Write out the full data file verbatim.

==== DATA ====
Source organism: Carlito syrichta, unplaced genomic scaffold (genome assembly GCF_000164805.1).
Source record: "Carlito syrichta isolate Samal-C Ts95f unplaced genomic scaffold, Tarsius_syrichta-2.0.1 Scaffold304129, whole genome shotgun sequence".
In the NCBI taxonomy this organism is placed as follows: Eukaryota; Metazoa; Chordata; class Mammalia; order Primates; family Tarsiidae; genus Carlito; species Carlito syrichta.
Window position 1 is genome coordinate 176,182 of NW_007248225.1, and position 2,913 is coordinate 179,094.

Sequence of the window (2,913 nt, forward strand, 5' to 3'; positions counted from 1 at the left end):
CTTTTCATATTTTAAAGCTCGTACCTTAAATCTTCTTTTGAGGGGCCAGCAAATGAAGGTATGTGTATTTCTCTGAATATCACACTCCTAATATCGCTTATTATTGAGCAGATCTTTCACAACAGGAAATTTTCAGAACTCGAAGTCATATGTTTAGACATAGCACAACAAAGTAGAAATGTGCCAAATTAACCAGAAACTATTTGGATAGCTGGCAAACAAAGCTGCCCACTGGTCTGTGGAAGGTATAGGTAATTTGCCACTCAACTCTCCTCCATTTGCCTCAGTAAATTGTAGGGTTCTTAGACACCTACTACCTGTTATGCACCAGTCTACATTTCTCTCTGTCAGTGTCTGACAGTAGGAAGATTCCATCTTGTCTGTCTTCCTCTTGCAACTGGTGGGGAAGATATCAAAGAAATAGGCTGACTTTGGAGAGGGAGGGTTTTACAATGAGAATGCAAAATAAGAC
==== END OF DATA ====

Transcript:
Source organism: Carlito syrichta, unplaced genomic scaffold (genome assembly GCF_000164805.1).
Source record: "Carlito syrichta isolate Samal-C Ts95f unplaced genomic scaffold, Tarsius_syrichta-2.0.1 Scaffold304129, whole genome shotgun sequence".
In the NCBI taxonomy this organism is placed as follows: Eukaryota; Metazoa; Chordata; class Mammalia; order Primates; family Tarsiidae; genus Carlito; species Carlito syrichta.
Window position 1 is genome coordinate 176,182 of NW_007248225.1, and position 2,913 is coordinate 179,094.

Sequence of the window (2,913 nt, forward strand, 5' to 3'; positions counted from 1 at the left end):
CTTTTCATATTTTAAAGCTCGTACCTTAAATCTTCTTTTGAGGGGCCAGCAAATGAAGGTATGTGTATTTCTCTGAATATCACACTCCTAATATCGCTTATTATTGAGCAGATCTTTCACAACAGGAAATTTTCAGAACTCGAAGTCATATGTTTAGACATAGCACAACAAAGTAGAAATGTGCCAAATTAACCAGAAACTATTTGGATAGCTGGCAAACAAAGCTGCCCACTGGTCTGTGGAAGGTATAGGTAATTTGCCACTCAACTCTCCTCCATTTGCCTCAGTAAATTGTAGGGTTCTTAGACACCTACTACCTGTTATGCACCAGTCTACATTTCTCTCTGTCAGTGTCTGACAGTAGGAAGATTCCATCTTGTCTGTCTTCCTCTTGCAACTGGTGGGGAAGATATCAAAGAAATAGGCTGACTTTGGAGAGGGAGGGTTTTACAATGAGAATGCAAAATAAGAC